• Drama
  • Adapted from John Fowles’ novel by Mark Healy
  • Director: Lisa Milinazzo
  • Cast includes: Jillian Geurts and Matt De Rogatis
  • 59E59 Theaters, New York
  • Until 13 November 2016
  • Review by Laura Vogels
  • 5 November 2016
The Collector
3.0Reviewer's Rating

Perfect fare for the recent Halloween weekend, The Collector is a psychological thriller that will make your skin crawl. It’s a deep dive into the mentality of a disturbed lottery winner as he steps over the line and dives into the deep end of criminally insane.

Frederick Clegg, an unassuming clerk wins the lottery and goes about fulfilling his unusual dreams. Desperate for human connection and crippled by his social anxiety, Frederick uses his winnings to buy a secluded house in the country and furnish it with everything he thinks a beautiful woman could desire. Fredrick plucks Miranda Grey, a nineteen-year-old girl that he has always worshiped from afar, from her life and imprisons her in his cellar. After the initial shock, the two strike a deal that he won’t hurt her as long as she doesn’t try to leave. But, in a relationship based on the violation of boundaries and terror, how long will that promise last?

The Collector invites you to watch the abhorrent actions of a mad man from the point of view of the perpetrator. This tactic doesn’t allow you to dismiss his actions as merely evil; you can almost start to empathize with his choices. But what he does is unjustifiable, and the story becomes all the more horrifying as you see the impact of his decisions on the life of the girl. Neither character is without flaws, and both suffer, but only one goes on to make unspeakable choices. Director Lisa Milinazzo does a great job of balancing sympathy and the unthinkable.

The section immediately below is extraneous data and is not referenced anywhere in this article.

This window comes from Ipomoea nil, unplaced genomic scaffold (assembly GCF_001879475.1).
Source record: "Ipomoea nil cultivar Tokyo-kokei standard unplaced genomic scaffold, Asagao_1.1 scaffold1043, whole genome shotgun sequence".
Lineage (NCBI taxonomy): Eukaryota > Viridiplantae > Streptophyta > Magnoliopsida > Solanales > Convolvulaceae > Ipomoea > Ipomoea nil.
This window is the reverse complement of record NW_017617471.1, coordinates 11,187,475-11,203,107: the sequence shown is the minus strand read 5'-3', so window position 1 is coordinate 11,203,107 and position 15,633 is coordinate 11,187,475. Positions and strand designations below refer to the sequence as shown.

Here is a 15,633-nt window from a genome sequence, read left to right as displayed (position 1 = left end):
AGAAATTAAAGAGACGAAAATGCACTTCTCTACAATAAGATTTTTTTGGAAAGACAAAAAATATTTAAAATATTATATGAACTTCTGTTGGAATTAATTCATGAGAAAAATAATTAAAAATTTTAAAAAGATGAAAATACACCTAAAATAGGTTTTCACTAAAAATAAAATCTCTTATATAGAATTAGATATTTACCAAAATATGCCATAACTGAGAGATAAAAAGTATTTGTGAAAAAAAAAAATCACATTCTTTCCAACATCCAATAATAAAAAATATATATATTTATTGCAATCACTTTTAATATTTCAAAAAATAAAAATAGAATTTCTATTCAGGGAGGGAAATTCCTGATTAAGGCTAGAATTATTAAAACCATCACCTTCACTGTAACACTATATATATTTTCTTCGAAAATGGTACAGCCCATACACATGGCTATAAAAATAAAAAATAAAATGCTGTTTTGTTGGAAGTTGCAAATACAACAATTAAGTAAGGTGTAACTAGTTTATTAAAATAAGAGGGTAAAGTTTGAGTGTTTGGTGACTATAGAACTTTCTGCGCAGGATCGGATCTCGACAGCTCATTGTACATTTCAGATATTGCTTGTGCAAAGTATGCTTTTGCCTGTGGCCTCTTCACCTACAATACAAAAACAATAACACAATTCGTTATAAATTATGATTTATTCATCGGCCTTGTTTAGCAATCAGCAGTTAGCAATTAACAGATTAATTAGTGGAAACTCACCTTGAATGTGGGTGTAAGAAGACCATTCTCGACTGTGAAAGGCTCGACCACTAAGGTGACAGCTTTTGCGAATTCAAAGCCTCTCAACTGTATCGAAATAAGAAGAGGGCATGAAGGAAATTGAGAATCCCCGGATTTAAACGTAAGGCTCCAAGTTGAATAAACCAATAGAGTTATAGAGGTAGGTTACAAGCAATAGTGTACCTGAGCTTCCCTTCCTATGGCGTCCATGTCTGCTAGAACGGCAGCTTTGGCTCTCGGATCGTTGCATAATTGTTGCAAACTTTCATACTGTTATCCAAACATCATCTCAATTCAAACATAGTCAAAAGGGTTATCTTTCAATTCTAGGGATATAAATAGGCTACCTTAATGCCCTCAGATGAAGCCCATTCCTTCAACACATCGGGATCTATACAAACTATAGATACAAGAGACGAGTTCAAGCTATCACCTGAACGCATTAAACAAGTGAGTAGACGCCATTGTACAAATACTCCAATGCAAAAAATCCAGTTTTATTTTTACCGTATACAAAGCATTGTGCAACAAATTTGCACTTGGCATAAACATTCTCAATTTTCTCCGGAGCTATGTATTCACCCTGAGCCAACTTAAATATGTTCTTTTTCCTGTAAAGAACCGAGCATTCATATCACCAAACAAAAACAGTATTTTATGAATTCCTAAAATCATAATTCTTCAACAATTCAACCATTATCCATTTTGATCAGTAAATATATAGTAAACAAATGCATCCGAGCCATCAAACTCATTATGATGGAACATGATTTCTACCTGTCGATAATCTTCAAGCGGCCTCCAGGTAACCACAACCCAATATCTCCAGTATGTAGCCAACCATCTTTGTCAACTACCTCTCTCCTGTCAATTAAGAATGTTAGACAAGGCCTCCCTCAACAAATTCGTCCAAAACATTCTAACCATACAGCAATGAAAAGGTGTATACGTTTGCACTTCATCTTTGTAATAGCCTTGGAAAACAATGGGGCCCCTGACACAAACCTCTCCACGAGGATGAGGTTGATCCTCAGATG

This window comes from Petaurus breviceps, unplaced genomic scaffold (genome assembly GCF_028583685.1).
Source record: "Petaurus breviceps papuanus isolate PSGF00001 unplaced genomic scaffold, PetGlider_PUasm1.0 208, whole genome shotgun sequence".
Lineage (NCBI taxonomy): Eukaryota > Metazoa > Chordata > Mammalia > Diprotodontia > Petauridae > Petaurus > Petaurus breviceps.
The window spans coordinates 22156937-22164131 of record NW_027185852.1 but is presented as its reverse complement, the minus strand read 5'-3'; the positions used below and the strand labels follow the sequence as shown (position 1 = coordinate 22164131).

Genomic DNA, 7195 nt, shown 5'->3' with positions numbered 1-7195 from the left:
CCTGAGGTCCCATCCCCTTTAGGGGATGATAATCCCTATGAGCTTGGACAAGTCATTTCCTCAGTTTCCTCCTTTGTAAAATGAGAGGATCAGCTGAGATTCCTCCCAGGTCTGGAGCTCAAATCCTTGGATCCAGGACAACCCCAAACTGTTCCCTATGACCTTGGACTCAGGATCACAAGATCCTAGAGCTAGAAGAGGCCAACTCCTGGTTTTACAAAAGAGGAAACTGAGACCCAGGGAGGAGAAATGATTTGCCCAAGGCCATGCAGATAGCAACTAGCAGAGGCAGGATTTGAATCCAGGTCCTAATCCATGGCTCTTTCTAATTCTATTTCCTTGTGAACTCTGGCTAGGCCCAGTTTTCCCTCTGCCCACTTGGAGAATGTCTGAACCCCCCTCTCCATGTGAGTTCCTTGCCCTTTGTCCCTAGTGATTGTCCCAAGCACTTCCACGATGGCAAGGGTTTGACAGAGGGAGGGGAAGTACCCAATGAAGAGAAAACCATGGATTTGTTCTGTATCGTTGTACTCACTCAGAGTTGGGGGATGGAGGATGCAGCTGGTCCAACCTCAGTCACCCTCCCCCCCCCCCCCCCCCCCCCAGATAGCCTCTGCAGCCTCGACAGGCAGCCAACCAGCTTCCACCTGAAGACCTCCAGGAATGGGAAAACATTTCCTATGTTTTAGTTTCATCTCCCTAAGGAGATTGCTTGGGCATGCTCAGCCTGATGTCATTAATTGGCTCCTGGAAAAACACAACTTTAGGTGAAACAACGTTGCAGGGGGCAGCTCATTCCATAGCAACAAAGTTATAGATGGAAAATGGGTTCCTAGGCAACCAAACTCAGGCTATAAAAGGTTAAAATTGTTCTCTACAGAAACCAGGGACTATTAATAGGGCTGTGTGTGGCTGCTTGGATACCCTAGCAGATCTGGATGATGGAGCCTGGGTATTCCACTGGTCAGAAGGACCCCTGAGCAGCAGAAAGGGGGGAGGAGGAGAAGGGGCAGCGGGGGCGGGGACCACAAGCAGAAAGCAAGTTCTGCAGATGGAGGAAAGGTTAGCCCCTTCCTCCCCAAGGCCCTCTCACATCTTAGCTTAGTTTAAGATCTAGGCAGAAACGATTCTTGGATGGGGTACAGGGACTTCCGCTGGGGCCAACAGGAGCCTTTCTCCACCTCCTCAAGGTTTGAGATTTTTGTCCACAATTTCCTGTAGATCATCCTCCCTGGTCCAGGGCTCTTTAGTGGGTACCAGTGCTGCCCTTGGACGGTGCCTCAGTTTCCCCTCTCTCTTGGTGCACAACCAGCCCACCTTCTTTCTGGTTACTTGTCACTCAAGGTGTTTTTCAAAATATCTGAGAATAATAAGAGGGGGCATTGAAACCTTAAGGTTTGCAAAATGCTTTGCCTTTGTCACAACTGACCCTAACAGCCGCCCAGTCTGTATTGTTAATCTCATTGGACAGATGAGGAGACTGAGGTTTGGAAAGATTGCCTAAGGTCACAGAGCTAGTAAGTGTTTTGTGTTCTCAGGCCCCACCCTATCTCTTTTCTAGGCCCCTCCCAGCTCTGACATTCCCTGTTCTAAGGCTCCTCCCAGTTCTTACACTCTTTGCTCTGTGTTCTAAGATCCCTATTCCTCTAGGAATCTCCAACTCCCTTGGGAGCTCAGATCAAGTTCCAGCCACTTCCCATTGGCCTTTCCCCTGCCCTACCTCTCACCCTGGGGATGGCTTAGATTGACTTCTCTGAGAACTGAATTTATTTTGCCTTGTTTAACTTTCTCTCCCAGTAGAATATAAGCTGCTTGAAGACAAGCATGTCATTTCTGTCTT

This life-and-death game of cat and mouse by Fredrick played by Matt De Rogatis and the Miranda Grey played by Jillian Geurts is set in London, and the actors did a fantastic job of bringing the accents and culture to life. Jillian was especially a refreshing victim- she brought a fierce intelligence to the role and never stopped fighting. She may  have pulled some of her punches physically due to the limitations of the set, but her energy was fantastic. Fredrick was very committed, clearly having shaved his head for the prerequisite creepy-man bald spot. However, he was still a good looking man. I would’ve loved to have seen someone with a more visceral understanding of what it’s like to be unseen and fundamentally repulsive.

A well-paced show, The Collector has a strong sttucture and is expertly adapted from John Fowles’ novel by Brit playwright Mark Healy. This script is very strong and well brought to life in the small and very intimate black box. Surrounding the stage on three sides and only a few seats deep, the intimate space makes you feel like you are locked in the basement with the characters. Sometimes we see quite a bit of the other patrons- the slightest movement can attract the attention-but perhaps that is the point. The walls are lined with butterflies that The Collector has pinned there. Perhaps we are just part of The Collected.

This is a solid show perfect for the cerebral types who like to dissect human nature over the gore and screams of a haunted house. You’ll definitely be ready to celebrate life with a few leftover Halloween treats after this one.

About The Author

Profile photo of Laura Vogels

Laura studied Classical Theatre at the Italia Conti Academy of Dramatic Art in London, European Theatre at RADA, and Physical Theatre at LAMDA. She is a classically trained actress based in New York City. Her short films FOUND and GREENER recently gathered laurels at several film festivals. When not acting or producing, she can be found snapping shots of the artistic wildlife around NYC.

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